October 24, 2010
Reno, NV—Nevada Senator Harry Reid worked to direct $3.8 million to the Washoe County Regional Parks Department to help more than 10,000 acres recover from wildfires over the last 15 years. The restoration project is employing 121 Nevadans. As the Reno Gazette Journal reported Sunday the Parks Department is planting new trees and wildflowers to restore areas of Northern Nevada devastated by wildfires all thanks to the Recovery Act. This is yet another example of how the Recovery Act is helping Nevadans get back to work and protect the state’s precious natural resources.
Reno Gazette Journal - Burned Washoe County wildlands get stimulus help
Restoration projects expected to create 121 jobs throughout the county
By Susan Voyles
Workers in the hills above Caughlin Ranch and Somersett in west Reno are planting trees, wild roses and seed to help Mother Nature restore wildlands burned in the Hawken and Peavine fires.
With $3.8 million in economic stimulus funds awarded to Washoe County Regional Parks Department last year, work has begun to help the land recover from six major fires that burned 10,000 acres during the past 15 years.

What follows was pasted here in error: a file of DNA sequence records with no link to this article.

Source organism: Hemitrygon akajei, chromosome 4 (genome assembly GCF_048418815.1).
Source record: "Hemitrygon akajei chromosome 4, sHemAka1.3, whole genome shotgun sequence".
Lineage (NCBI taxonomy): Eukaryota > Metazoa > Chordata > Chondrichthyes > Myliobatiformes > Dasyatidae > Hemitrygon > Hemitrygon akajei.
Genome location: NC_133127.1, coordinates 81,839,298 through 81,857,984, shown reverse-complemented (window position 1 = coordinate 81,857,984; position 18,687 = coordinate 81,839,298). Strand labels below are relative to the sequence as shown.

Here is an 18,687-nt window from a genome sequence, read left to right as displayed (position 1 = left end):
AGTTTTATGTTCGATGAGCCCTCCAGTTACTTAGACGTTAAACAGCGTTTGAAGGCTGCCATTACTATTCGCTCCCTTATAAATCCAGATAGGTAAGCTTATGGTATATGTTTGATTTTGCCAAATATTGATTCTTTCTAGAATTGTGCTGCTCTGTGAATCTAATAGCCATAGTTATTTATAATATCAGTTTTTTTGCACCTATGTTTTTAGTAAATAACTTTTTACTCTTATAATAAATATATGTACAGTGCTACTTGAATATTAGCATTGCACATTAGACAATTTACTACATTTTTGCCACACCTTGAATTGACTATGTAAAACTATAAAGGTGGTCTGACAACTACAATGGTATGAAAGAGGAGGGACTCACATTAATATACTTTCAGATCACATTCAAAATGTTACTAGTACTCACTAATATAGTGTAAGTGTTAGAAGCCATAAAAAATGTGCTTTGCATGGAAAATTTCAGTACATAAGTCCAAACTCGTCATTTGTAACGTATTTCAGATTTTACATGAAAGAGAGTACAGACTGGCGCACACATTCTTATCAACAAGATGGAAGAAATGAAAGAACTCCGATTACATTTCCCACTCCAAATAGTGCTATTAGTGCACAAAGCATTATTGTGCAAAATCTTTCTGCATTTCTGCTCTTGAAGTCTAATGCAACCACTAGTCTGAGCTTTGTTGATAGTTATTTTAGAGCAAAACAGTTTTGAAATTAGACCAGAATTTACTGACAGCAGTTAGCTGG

"This is the first time we've had a big chunk of money to do fire restoration work," said Cheryl Surface, a Washoe County parks planner who is overseeing the projects. "We are thrilled."
Except for the Martis Fire, where work will start in February, work is under way or will begin this fall for the Hawken, Red Rock, Belli, Arrowcreek and Peavine fires.
All of the work is being done on non-U.S. Forest Service land owned by private property owners, the city of Reno or the county, as required by the grant.
Given building construction has nearly ground to a halt, bids are coming in better than expected, allowing more work to be done, Surface said. She expects $300,000 to $400,000 in savings will be available from lower bids.